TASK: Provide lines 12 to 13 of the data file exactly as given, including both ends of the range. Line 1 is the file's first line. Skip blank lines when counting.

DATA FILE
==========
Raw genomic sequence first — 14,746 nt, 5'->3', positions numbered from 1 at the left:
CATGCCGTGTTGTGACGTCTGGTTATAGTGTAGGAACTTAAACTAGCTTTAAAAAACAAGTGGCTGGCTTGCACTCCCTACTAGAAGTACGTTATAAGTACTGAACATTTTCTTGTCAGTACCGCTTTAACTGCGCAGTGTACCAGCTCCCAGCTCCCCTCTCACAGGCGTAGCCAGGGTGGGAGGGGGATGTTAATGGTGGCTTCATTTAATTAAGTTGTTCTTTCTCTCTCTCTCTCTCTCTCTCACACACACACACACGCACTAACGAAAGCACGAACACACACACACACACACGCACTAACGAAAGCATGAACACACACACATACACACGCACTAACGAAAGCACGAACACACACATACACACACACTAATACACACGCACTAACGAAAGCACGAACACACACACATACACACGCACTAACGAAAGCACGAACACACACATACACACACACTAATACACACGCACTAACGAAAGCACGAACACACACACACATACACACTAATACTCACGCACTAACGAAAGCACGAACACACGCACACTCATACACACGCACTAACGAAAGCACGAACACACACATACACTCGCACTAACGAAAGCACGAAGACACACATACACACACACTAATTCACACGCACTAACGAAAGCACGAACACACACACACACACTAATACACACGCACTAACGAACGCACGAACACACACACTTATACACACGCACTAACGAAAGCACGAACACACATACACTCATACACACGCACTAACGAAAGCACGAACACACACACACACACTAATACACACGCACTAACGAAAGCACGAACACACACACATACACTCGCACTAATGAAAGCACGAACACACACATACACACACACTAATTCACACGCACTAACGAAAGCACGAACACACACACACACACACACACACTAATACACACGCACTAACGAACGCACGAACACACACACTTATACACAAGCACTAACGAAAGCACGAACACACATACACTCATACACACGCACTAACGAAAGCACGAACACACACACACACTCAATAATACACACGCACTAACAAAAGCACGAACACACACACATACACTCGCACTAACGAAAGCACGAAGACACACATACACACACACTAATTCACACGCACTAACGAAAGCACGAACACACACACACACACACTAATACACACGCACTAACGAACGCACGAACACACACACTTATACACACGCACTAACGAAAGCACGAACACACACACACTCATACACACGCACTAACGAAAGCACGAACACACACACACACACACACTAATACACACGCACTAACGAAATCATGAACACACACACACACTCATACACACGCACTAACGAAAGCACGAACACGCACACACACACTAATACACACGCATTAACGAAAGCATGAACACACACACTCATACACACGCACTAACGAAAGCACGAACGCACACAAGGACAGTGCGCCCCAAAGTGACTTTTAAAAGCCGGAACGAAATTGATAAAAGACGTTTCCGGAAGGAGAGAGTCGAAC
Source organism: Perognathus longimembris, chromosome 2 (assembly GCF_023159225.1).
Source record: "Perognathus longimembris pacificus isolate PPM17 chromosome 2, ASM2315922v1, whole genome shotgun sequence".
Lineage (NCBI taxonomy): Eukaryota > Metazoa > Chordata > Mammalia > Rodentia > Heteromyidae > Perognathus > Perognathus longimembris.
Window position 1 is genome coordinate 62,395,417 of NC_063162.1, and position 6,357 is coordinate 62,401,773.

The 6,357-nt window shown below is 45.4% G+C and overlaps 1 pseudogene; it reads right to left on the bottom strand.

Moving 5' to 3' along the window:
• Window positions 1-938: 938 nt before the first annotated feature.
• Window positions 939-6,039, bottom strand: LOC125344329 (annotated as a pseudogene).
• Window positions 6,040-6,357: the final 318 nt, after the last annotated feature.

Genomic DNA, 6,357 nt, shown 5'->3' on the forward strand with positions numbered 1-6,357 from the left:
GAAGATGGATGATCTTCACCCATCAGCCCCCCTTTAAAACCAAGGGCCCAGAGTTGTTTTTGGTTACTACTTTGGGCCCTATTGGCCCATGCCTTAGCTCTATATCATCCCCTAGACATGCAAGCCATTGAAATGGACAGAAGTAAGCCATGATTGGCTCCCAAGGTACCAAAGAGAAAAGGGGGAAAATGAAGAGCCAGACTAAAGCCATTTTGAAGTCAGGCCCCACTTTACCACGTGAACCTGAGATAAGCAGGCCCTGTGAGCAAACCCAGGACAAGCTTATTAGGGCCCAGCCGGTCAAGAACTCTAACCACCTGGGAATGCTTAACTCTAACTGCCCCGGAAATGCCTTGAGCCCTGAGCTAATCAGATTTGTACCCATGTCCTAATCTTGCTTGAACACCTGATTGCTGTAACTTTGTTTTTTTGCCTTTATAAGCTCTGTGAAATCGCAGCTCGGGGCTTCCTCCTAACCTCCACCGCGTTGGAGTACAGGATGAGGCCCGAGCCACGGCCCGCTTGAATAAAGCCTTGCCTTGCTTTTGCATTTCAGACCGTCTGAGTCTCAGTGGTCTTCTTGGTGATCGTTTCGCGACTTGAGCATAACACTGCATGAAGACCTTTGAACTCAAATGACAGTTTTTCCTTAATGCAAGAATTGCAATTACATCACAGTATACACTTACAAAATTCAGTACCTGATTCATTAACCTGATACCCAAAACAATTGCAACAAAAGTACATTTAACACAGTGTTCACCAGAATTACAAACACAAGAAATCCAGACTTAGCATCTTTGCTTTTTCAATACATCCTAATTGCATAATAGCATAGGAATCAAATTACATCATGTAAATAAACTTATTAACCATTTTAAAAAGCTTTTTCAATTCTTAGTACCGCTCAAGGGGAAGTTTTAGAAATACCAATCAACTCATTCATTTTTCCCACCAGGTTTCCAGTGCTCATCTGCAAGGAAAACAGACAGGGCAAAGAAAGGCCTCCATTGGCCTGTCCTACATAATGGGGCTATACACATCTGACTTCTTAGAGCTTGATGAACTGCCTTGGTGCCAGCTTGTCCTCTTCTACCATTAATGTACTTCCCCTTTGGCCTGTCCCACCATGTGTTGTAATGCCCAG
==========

Genomic DNA, 6,357 nt, shown 5'->3' on the forward strand with positions numbered 1-6,357 from the left:
GAAGATGGATGATCTTCACCCATCAGCCCCCCTTTAAAACCAAGGGCCCAGAGTTGTTTTTGGTTACTACTTTGGGCCCTATTGGCCCATGCCTTAGCTCTATATCATCCCCTAGACATGCAAGCCATTGAAATGGACAGAAGTAAGCCATGATTGGCTCCCAAGGTACCAAAGAGAAAAGGGGGAAAATGAAGAGCCAGACTAAAGCCATTTTGAAGTCAGGCCCCACTTTACCACGTGAACCTGAGATAAGCAGGCCCTGTGAGCAAACCCAGGACAAGCTTATTAGGGCCCAGCCGGTCAAGAACTCTAACCACCTGGGAATGCTTAACTCTAACTGCCCCGGAAATGCCTTGAGCCCTGAGCTAATCAGATTTGTACCCATGTCCTAATCTTGCTTGAACACCTGATTGCTGTAACTTTGTTTTTTTGCCTTTATAAGCTCTGTGAAATCGCAGCTCGGGGCTTCCTCCTAACCTCCACCGCGTTGGAGTACAGGATGAGGCCCGAGCCACGGCCCGCTTGAATAAAGCCTTGCCTTGCTTTTGCATTTCAGACCGTCTGAGTCTCAGTGGTCTTCTTGGTGATCGTTTCGCGACTTGAGCATAACACTGCATGAAGACCTTTGAACTCAAATGACAGTTTTTCCTTAATGCAAGAATTGCAATTACATCACAGTATACACTTACAAAATTCAGTACCTGATTCATTAACCTGATACCCAAAACAATTGCAACAAAAGTACATTTAACACAGTGTTCACCAGAATTACAAACACAAGAAATCCAGACTTAGCATCTTTGCTTTTTCAATACATCCTAATTGCATAATAGCATAGGAATCAAATTACATCATGTAAATAAACTTATTAACCATTTTAAAAAGCTTTTTCAATTCTTAGTACCGCTCAAGGGGAAGTTTTAGAAATACCAATCAACTCATTCATTTTTCCCACCAGGTTTCCAGTGCTCATCTGCAAGGAAAACAGACAGGGCAAAGAAAGGCCTCCATTGGCCTGTCCTACATAATGGGGCTATACACATCTGACTTCTTAGAGCTTGATGAACTGCCTTGGTGCCAGCTTGTCCTCTTCTACCATTAATGTACTTCCCCTTTGGCCTGTCCCACCATGTGTTGTAATGCCCAG